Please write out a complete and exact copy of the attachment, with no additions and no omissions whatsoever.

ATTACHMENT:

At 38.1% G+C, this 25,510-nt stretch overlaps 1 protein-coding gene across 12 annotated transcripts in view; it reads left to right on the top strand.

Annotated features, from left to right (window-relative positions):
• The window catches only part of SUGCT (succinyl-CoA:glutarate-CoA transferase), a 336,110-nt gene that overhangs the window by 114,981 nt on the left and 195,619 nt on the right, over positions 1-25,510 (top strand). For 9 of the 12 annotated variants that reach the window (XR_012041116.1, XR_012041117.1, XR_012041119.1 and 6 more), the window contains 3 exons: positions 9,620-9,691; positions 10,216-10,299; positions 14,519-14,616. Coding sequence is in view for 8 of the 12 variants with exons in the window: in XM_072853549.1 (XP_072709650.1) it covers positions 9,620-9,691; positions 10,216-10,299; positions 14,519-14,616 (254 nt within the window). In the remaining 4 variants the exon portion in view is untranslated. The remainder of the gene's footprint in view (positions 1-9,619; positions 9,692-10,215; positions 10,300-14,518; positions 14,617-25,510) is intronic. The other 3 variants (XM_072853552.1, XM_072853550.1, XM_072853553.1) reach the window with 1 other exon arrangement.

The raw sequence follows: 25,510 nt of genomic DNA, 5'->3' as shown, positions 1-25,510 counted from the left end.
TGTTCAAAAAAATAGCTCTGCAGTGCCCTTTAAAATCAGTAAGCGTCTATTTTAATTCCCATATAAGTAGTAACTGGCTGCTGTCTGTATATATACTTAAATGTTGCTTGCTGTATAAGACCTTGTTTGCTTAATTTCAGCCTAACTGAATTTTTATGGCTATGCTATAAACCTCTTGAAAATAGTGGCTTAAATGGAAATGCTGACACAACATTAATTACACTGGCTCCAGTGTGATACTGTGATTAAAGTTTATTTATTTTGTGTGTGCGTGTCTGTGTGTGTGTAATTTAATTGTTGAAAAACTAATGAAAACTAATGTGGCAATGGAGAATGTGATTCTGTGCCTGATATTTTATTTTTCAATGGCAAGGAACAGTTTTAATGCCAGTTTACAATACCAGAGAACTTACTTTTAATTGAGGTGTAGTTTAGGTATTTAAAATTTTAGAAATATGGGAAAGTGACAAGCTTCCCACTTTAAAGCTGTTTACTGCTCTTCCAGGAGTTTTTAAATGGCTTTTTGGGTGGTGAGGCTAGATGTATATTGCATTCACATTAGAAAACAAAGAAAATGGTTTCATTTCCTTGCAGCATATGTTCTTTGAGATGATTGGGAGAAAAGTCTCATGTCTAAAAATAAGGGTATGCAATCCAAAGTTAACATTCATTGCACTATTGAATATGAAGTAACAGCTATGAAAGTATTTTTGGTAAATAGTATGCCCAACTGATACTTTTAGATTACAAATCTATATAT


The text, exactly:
At 38.1% G+C, this 25,510-nt stretch overlaps 1 protein-coding gene across 12 annotated transcripts in view; it reads left to right on the top strand.

Annotated features, from left to right (window-relative positions):
• The window catches only part of SUGCT (succinyl-CoA:glutarate-CoA transferase), a 336,110-nt gene that overhangs the window by 114,981 nt on the left and 195,619 nt on the right, over positions 1-25,510 (top strand). For 9 of the 12 annotated variants that reach the window (XR_012041116.1, XR_012041117.1, XR_012041119.1 and 6 more), the window contains 3 exons: positions 9,620-9,691; positions 10,216-10,299; positions 14,519-14,616. Coding sequence is in view for 8 of the 12 variants with exons in the window: in XM_072853549.1 (XP_072709650.1) it covers positions 9,620-9,691; positions 10,216-10,299; positions 14,519-14,616 (254 nt within the window). In the remaining 4 variants the exon portion in view is untranslated. The remainder of the gene's footprint in view (positions 1-9,619; positions 9,692-10,215; positions 10,300-14,518; positions 14,617-25,510) is intronic. The other 3 variants (XM_072853552.1, XM_072853550.1, XM_072853553.1) reach the window with 1 other exon arrangement.

The raw sequence follows: 25,510 nt of genomic DNA, 5'->3' as shown, positions 1-25,510 counted from the left end.
TGTTCAAAAAAATAGCTCTGCAGTGCCCTTTAAAATCAGTAAGCGTCTATTTTAATTCCCATATAAGTAGTAACTGGCTGCTGTCTGTATATATACTTAAATGTTGCTTGCTGTATAAGACCTTGTTTGCTTAATTTCAGCCTAACTGAATTTTTATGGCTATGCTATAAACCTCTTGAAAATAGTGGCTTAAATGGAAATGCTGACACAACATTAATTACACTGGCTCCAGTGTGATACTGTGATTAAAGTTTATTTATTTTGTGTGTGCGTGTCTGTGTGTGTGTAATTTAATTGTTGAAAAACTAATGAAAACTAATGTGGCAATGGAGAATGTGATTCTGTGCCTGATATTTTATTTTTCAATGGCAAGGAACAGTTTTAATGCCAGTTTACAATACCAGAGAACTTACTTTTAATTGAGGTGTAGTTTAGGTATTTAAAATTTTAGAAATATGGGAAAGTGACAAGCTTCCCACTTTAAAGCTGTTTACTGCTCTTCCAGGAGTTTTTAAATGGCTTTTTGGGTGGTGAGGCTAGATGTATATTGCATTCACATTAGAAAACAAAGAAAATGGTTTCATTTCCTTGCAGCATATGTTCTTTGAGATGATTGGGAGAAAAGTCTCATGTCTAAAAATAAGGGTATGCAATCCAAAGTTAACATTCATTGCACTATTGAATATGAAGTAACAGCTATGAAAGTATTTTTGGTAAATAGTATGCCCAACTGATACTTTTAGATTACAAATCTATATAT